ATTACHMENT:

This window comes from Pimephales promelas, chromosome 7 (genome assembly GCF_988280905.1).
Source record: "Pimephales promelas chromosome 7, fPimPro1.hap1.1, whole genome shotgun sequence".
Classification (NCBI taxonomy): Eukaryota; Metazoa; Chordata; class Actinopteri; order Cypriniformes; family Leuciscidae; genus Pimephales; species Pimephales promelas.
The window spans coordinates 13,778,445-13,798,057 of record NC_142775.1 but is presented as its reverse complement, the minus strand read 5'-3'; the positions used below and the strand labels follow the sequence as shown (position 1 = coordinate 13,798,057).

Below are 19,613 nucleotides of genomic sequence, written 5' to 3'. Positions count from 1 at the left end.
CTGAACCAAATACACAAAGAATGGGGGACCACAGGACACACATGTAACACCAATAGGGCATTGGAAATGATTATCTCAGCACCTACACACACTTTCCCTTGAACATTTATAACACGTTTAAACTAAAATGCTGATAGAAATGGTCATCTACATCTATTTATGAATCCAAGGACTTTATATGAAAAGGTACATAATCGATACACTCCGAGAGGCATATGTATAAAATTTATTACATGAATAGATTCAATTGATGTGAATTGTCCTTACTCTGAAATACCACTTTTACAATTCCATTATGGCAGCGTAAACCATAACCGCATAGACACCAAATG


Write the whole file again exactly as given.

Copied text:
This window comes from Pimephales promelas, chromosome 7 (genome assembly GCF_988280905.1).
Source record: "Pimephales promelas chromosome 7, fPimPro1.hap1.1, whole genome shotgun sequence".
Classification (NCBI taxonomy): Eukaryota; Metazoa; Chordata; class Actinopteri; order Cypriniformes; family Leuciscidae; genus Pimephales; species Pimephales promelas.
The window spans coordinates 13,778,445-13,798,057 of record NC_142775.1 but is presented as its reverse complement, the minus strand read 5'-3'; the positions used below and the strand labels follow the sequence as shown (position 1 = coordinate 13,798,057).

Below are 19,613 nucleotides of genomic sequence, written 5' to 3'. Positions count from 1 at the left end.
CTGAACCAAATACACAAAGAATGGGGGACCACAGGACACACATGTAACACCAATAGGGCATTGGAAATGATTATCTCAGCACCTACACACACTTTCCCTTGAACATTTATAACACGTTTAAACTAAAATGCTGATAGAAATGGTCATCTACATCTATTTATGAATCCAAGGACTTTATATGAAAAGGTACATAATCGATACACTCCGAGAGGCATATGTATAAAATTTATTACATGAATAGATTCAATTGATGTGAATTGTCCTTACTCTGAAATACCACTTTTACAATTCCATTATGGCAGCGTAAACCATAACCGCATAGACACCAAATG